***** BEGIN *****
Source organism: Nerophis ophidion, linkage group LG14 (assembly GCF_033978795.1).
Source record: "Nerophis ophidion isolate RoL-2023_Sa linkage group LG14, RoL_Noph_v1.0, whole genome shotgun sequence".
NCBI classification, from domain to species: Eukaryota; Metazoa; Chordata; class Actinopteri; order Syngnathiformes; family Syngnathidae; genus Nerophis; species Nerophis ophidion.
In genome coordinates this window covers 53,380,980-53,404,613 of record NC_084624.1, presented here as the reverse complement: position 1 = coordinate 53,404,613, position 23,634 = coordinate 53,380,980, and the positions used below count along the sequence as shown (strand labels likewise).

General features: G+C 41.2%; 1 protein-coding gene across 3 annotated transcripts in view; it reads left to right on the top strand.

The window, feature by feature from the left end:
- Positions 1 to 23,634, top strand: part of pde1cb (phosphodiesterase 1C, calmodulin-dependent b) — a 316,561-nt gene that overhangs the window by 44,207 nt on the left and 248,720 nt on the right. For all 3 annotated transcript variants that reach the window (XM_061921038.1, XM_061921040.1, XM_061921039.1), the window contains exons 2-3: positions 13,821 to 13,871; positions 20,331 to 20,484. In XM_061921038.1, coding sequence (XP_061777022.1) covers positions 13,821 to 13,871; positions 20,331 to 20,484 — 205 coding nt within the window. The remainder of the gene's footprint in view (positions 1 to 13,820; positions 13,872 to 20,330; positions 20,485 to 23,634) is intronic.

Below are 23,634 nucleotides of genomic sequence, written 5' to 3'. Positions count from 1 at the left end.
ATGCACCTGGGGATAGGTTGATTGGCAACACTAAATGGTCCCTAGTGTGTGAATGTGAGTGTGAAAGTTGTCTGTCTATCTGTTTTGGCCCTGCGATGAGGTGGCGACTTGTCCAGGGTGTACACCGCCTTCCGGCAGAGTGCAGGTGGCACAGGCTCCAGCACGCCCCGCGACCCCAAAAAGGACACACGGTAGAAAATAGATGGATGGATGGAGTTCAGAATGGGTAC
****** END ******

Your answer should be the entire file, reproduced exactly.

Source organism: Nerophis ophidion, linkage group LG14 (assembly GCF_033978795.1).
Source record: "Nerophis ophidion isolate RoL-2023_Sa linkage group LG14, RoL_Noph_v1.0, whole genome shotgun sequence".
NCBI classification, from domain to species: Eukaryota; Metazoa; Chordata; class Actinopteri; order Syngnathiformes; family Syngnathidae; genus Nerophis; species Nerophis ophidion.
In genome coordinates this window covers 53,380,980-53,404,613 of record NC_084624.1, presented here as the reverse complement: position 1 = coordinate 53,404,613, position 23,634 = coordinate 53,380,980, and the positions used below count along the sequence as shown (strand labels likewise).

General features: G+C 41.2%; 1 protein-coding gene across 3 annotated transcripts in view; it reads left to right on the top strand.

The window, feature by feature from the left end:
- Positions 1 to 23,634, top strand: part of pde1cb (phosphodiesterase 1C, calmodulin-dependent b) — a 316,561-nt gene that overhangs the window by 44,207 nt on the left and 248,720 nt on the right. For all 3 annotated transcript variants that reach the window (XM_061921038.1, XM_061921040.1, XM_061921039.1), the window contains exons 2-3: positions 13,821 to 13,871; positions 20,331 to 20,484. In XM_061921038.1, coding sequence (XP_061777022.1) covers positions 13,821 to 13,871; positions 20,331 to 20,484 — 205 coding nt within the window. The remainder of the gene's footprint in view (positions 1 to 13,820; positions 13,872 to 20,330; positions 20,485 to 23,634) is intronic.

Below are 23,634 nucleotides of genomic sequence, written 5' to 3'. Positions count from 1 at the left end.
ATGCACCTGGGGATAGGTTGATTGGCAACACTAAATGGTCCCTAGTGTGTGAATGTGAGTGTGAAAGTTGTCTGTCTATCTGTTTTGGCCCTGCGATGAGGTGGCGACTTGTCCAGGGTGTACACCGCCTTCCGGCAGAGTGCAGGTGGCACAGGCTCCAGCACGCCCCGCGACCCCAAAAAGGACACACGGTAGAAAATAGATGGATGGATGGAGTTCAGAATGGGTAC